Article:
However we should also consider that depression is almost certainly under-reported by men, who tend to be less comfortable talking about their mental health.
There are certain times in a woman’s life when depressive symptoms are more likely to appear:
- During the menstrual cycle
- After giving birth
- During peri-menopause
So it’s good to be more vigilant at these times (whilst also recognising that depressive symptoms can hit at any time).
For women (without wanting to generalise), depression can commonly trigger the following behaviours:
- Mood swings
- Panic attacks
These behaviours can be difficult for others in the household to deal with as they can be fairly disruptive.
It’s important for family members and friends to try to maintain patience and empathy, otherwise the situation can be made worse.
Depression symptoms in men
Because men are often taught to ‘man up’ from an early age (unfortunately in my view), they tend to be less comfortable talking about the symptoms of depression.
This means that men can often display very different depressive behaviours.
- Being irritable and/or aggressive
- Working compulsively
- Isolating themselves from friends and family
- Refusing to talk about what they are going through
- Drinking more than normal
- Disappearing for periods of time
- Engaging in high risk activities
You can read more about depression in men here.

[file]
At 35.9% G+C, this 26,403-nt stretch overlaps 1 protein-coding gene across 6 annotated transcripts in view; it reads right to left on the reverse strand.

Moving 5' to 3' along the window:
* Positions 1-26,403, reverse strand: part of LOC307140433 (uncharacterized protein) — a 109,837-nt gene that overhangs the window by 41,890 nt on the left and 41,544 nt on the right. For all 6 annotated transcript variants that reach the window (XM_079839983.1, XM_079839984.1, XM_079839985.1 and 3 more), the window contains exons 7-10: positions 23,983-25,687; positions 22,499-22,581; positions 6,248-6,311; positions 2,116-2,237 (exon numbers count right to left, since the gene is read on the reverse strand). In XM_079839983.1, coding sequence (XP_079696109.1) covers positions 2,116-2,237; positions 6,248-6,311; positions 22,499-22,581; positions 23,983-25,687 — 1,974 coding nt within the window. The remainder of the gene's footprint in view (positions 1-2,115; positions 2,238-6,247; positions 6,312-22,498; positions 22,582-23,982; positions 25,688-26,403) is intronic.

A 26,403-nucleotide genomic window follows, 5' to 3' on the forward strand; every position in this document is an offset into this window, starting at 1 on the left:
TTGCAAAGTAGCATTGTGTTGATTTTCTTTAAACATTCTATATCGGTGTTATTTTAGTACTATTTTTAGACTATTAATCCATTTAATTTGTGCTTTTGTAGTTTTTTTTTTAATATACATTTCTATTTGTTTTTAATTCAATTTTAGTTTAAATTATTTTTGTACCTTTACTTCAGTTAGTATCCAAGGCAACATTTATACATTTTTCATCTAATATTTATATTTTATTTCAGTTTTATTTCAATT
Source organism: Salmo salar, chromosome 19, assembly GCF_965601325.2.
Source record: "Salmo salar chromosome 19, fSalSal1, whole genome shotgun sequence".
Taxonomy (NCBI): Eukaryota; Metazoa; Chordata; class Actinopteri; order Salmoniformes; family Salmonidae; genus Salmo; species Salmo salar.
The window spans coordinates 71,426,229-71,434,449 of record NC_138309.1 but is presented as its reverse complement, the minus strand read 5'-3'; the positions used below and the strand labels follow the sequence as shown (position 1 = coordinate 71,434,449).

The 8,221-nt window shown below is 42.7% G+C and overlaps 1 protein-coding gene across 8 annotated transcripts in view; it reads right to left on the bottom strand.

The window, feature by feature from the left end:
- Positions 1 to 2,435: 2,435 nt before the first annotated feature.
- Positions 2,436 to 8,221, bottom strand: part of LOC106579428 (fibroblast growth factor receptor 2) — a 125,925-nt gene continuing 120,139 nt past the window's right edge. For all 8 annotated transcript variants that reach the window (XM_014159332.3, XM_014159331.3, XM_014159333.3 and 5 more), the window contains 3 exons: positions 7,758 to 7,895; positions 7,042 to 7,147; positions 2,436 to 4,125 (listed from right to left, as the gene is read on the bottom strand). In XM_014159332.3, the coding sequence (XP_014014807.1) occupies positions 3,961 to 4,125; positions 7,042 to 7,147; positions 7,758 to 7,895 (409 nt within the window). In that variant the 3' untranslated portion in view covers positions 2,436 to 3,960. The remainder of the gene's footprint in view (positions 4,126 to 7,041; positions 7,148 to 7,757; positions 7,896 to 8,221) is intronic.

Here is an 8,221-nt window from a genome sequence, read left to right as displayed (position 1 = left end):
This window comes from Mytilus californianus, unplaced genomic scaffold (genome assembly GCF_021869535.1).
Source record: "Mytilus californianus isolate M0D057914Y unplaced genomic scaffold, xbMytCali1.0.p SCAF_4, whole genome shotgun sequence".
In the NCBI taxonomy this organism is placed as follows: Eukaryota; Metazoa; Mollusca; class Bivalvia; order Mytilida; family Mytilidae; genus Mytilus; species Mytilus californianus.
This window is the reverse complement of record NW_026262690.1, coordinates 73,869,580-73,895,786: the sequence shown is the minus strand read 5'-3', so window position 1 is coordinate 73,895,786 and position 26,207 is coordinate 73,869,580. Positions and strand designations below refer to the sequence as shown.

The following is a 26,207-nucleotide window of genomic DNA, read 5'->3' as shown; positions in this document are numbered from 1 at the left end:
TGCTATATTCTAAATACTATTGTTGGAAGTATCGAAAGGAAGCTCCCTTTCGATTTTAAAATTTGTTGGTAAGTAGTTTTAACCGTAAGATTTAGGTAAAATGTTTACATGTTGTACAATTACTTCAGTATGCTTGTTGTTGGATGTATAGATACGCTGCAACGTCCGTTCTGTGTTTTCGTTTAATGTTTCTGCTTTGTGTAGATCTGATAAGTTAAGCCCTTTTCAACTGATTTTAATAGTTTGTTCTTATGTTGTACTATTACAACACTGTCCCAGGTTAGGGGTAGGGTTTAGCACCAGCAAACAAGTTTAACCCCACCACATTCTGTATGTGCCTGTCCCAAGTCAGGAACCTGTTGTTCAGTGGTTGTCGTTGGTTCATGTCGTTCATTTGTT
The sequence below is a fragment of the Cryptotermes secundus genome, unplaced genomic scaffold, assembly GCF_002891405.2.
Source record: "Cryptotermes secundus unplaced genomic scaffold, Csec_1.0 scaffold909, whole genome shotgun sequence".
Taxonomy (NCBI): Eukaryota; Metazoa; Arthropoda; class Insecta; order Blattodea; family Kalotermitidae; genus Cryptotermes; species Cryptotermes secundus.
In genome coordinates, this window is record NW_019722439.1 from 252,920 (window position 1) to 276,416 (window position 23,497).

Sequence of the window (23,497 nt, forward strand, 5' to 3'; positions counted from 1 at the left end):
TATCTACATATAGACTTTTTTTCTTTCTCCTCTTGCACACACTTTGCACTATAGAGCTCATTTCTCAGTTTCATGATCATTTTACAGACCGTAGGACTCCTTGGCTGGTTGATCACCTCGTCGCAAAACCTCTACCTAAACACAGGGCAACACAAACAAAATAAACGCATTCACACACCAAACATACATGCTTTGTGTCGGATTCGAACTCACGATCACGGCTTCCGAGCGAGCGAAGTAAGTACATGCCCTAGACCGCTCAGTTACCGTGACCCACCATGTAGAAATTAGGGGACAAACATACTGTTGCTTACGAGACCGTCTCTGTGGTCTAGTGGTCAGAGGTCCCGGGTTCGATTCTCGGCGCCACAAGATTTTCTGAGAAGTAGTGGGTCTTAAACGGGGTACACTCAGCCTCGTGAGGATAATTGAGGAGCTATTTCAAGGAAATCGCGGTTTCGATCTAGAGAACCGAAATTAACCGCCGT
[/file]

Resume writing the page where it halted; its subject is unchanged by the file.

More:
If you are a man experiencing depressive symptoms, the most important thing you can do is find someone you can open up to – it could be a friend, colleague, or your GP, for example.
There is no shame in having depression – in fact, in the Coronavirus era, it’s more and more a fact of life.
Whilst fewer men have depression than women, a far higher percentage go on to kill themselves.
Suicide is the most common cause of death for men aged 20-49 in the UK.
So it’s really important you take it seriously, and please take heart, because there are lots of ways to manage depression and the vast majority of people successfully overcome it.
Depression symptoms in children and teens
It can be particularly hard to spot signs of depression in young people, often because they are unable or unwilling to articulate what is happening to them, or because mood swings are seen as a part of growing up.
Particular things to look out for are:
- School or college grades getting significantly worse
- ‘Problem’ behaviour – fighting, or disrupting class
- Falling out with friends
- Refusing to talk or engage
- Not washing and/or wearing dirty clothes
- Significant weight loss or gain
- Evidence of self-harm
- Drug or alcohol use
In addition, depressed children often display physical symptoms, like stomach upsets, aches and pains, and headaches.
If you suspect your child is depressed it’s really important you speak to them straight away and encourage them to open up.
You can find more advice on how to approach the conversation here.
Link between depression and anxiety
A lot of people, of all ages, experience anxiety symptoms alongside their depression.
This is a particularly cruel combination and should be taken very seriously.
You can find out more about anxiety symptoms in my Stuffer page: Recognise anxiety symptoms.
What to do if you think you are depressed
If you recognise any of the above symptoms and behaviours in yourself or someone close to you, please refer to my other Stuffer pages for what to do next: